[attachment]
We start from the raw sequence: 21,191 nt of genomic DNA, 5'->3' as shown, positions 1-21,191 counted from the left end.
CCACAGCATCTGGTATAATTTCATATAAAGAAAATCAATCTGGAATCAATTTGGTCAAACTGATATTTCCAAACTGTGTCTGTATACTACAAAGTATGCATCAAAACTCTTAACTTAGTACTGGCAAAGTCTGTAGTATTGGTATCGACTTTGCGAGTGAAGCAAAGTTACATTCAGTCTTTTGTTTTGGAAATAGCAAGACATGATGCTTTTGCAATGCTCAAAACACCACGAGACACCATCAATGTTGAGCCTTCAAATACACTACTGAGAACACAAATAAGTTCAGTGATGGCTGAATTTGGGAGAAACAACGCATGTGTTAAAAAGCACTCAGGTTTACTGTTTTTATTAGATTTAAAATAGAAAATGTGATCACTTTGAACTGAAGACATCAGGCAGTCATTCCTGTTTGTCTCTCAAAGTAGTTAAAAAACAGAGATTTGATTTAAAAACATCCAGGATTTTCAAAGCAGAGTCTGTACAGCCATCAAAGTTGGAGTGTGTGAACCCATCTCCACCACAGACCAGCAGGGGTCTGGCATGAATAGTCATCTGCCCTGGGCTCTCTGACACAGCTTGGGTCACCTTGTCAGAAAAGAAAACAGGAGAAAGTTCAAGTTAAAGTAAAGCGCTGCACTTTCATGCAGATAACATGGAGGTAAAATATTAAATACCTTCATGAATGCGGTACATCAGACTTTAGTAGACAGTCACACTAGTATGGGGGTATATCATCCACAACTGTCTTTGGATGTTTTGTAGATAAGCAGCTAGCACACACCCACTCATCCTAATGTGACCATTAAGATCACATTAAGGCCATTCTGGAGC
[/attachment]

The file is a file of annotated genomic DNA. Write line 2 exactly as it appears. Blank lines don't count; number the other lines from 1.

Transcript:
CCACAGCATCTGGTATAATTTCATATAAAGAAAATCAATCTGGAATCAATTTGGTCAAACTGATATTTCCAAACTGTGTCTGTATACTACAAAGTATGCATCAAAACTCTTAACTTAGTACTGGCAAAGTCTGTAGTATTGGTATCGACTTTGCGAGTGAAGCAAAGTTACATTCAGTCTTTTGTTTTGGAAATAGCAAGACATGATGCTTTTGCAATGCTCAAAACACCACGAGACACCATCAATGTTGAGCCTTCAAATACACTACTGAGAACACAAATAAGTTCAGTGATGGCTGAATTTGGGAGAAACAACGCATGTGTTAAAAAGCACTCAGGTTTACTGTTTTTATTAGATTTAAAATAGAAAATGTGATCACTTTGAACTGAAGACATCAGGCAGTCATTCCTGTTTGTCTCTCAAAGTAGTTAAAAAACAGAGATTTGATTTAAAAACATCCAGGATTTTCAAAGCAGAGTCTGTACAGCCATCAAAGTTGGAGTGTGTGAACCCATCTCCACCACAGACCAGCAGGGGTCTGGCATGAATAGTCATCTGCCCTGGGCTCTCTGACACAGCTTGGGTCACCTTGTCAGAAAAGAAAACAGGAGAAAGTTCAAGTTAAAGTAAAGCGCTGCACTTTCATGCAGATAACATGGAGGTAAAATATTAAATACCTTCATGAATGCGGTACATCAGACTTTAGTAGACAGTCACACTAGTATGGGGGTATATCATCCACAACTGTCTTTGGATGTTTTGTAGATAAGCAGCTAGCACACACCCACTCATCCTAATGTGACCATTAAGATCACATTAAGGCCATTCTGGAGC